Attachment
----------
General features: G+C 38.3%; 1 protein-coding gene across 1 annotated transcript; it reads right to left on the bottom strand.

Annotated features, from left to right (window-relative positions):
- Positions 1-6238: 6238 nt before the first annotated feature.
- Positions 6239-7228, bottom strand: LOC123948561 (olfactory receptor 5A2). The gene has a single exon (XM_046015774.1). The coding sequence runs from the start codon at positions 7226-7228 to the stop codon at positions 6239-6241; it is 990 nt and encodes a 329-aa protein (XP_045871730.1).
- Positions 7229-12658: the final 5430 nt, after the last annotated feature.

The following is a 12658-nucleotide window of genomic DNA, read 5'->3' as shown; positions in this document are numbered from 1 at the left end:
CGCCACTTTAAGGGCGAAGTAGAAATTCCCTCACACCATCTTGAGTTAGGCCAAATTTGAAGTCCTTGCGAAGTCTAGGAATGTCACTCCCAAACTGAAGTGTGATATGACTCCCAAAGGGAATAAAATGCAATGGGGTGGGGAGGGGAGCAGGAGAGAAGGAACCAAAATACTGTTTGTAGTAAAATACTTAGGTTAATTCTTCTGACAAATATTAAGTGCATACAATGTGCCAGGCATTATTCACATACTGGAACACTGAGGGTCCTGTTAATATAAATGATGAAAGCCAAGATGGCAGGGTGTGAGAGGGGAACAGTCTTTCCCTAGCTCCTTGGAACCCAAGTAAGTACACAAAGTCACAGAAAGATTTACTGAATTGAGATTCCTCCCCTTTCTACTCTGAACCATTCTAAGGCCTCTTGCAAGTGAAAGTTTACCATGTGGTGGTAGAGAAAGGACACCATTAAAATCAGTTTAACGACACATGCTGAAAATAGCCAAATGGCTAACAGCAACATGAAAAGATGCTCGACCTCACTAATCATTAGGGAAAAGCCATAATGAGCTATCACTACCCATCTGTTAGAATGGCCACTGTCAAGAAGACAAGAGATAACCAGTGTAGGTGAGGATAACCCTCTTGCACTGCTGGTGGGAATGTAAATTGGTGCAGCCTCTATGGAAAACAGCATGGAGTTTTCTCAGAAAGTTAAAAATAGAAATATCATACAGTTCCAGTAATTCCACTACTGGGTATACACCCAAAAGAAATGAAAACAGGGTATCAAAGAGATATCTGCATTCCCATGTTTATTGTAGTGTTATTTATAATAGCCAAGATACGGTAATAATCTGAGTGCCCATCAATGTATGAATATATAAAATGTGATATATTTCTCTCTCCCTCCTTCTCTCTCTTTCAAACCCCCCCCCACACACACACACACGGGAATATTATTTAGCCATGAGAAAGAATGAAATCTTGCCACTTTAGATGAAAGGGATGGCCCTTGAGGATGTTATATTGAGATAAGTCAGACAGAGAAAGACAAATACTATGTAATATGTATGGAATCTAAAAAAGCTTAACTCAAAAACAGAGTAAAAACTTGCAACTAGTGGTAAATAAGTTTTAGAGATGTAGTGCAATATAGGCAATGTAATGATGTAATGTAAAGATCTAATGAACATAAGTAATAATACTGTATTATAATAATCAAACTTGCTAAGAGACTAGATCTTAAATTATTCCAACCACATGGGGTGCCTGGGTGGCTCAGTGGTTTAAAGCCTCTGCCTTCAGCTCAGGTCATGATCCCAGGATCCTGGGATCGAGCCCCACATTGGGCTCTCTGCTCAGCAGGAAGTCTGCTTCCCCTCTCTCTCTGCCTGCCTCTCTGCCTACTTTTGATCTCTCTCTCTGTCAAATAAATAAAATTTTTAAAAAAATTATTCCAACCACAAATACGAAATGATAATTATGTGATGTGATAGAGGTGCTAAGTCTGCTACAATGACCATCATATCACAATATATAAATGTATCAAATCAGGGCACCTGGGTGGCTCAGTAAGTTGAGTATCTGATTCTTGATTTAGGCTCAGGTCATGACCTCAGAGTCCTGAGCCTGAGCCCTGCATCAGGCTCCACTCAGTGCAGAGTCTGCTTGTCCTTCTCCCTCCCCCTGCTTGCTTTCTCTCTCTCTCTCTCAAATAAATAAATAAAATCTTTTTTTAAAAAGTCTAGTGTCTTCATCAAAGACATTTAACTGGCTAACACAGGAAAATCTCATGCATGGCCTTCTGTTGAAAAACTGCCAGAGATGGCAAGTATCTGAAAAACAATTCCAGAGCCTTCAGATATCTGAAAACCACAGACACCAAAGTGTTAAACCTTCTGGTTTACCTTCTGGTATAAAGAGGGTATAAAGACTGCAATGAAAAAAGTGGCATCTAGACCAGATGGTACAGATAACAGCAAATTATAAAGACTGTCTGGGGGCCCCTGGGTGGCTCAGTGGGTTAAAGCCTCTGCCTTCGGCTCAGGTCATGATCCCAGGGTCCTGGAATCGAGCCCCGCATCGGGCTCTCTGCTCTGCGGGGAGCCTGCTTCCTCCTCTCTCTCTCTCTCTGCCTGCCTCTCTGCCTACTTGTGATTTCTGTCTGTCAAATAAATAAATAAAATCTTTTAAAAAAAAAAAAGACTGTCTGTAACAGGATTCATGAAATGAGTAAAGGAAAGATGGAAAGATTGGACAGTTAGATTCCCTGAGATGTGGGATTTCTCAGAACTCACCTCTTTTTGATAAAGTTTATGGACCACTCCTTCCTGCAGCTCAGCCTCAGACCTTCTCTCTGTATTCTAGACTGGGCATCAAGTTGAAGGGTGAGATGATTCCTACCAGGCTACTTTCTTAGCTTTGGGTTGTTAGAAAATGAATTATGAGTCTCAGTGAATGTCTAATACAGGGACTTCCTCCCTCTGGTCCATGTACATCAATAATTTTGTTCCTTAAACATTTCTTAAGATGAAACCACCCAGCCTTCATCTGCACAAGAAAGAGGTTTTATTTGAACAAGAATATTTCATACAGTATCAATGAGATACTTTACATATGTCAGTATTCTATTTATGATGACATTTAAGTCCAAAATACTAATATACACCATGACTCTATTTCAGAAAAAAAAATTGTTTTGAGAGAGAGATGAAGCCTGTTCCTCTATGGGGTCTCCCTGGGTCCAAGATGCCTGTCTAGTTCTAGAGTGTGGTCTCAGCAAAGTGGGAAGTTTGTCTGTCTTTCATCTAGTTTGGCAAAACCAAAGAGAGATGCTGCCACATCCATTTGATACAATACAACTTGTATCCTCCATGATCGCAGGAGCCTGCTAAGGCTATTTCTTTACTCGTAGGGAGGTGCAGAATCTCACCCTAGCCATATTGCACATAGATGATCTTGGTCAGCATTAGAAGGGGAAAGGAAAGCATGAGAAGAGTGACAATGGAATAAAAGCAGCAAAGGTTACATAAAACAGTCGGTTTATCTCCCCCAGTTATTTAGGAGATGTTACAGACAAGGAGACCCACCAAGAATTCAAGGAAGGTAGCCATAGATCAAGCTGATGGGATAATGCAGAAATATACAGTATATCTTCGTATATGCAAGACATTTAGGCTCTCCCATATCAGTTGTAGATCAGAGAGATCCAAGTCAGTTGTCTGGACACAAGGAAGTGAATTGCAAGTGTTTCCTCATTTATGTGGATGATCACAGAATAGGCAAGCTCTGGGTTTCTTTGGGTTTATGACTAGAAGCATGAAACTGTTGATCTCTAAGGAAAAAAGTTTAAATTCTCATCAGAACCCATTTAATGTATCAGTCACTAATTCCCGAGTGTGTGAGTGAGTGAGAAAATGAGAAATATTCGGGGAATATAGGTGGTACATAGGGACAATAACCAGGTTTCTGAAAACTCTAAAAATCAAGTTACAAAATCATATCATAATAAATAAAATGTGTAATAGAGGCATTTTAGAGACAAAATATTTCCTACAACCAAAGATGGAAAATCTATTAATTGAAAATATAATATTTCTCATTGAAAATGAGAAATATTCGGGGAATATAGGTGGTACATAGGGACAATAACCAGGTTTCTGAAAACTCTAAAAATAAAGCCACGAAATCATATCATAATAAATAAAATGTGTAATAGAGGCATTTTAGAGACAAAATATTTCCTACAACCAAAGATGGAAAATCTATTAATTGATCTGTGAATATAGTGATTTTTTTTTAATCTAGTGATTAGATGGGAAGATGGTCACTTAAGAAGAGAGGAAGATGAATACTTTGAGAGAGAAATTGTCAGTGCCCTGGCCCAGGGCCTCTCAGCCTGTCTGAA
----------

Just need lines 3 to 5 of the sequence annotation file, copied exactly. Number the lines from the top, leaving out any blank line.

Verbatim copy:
- Positions 1-6238: 6238 nt before the first annotated feature.
- Positions 6239-7228, bottom strand: LOC123948561 (olfactory receptor 5A2). The gene has a single exon (XM_046015774.1). The coding sequence runs from the start codon at positions 7226-7228 to the stop codon at positions 6239-6241; it is 990 nt and encodes a 329-aa protein (XP_045871730.1).
- Positions 7229-12658: the final 5430 nt, after the last annotated feature.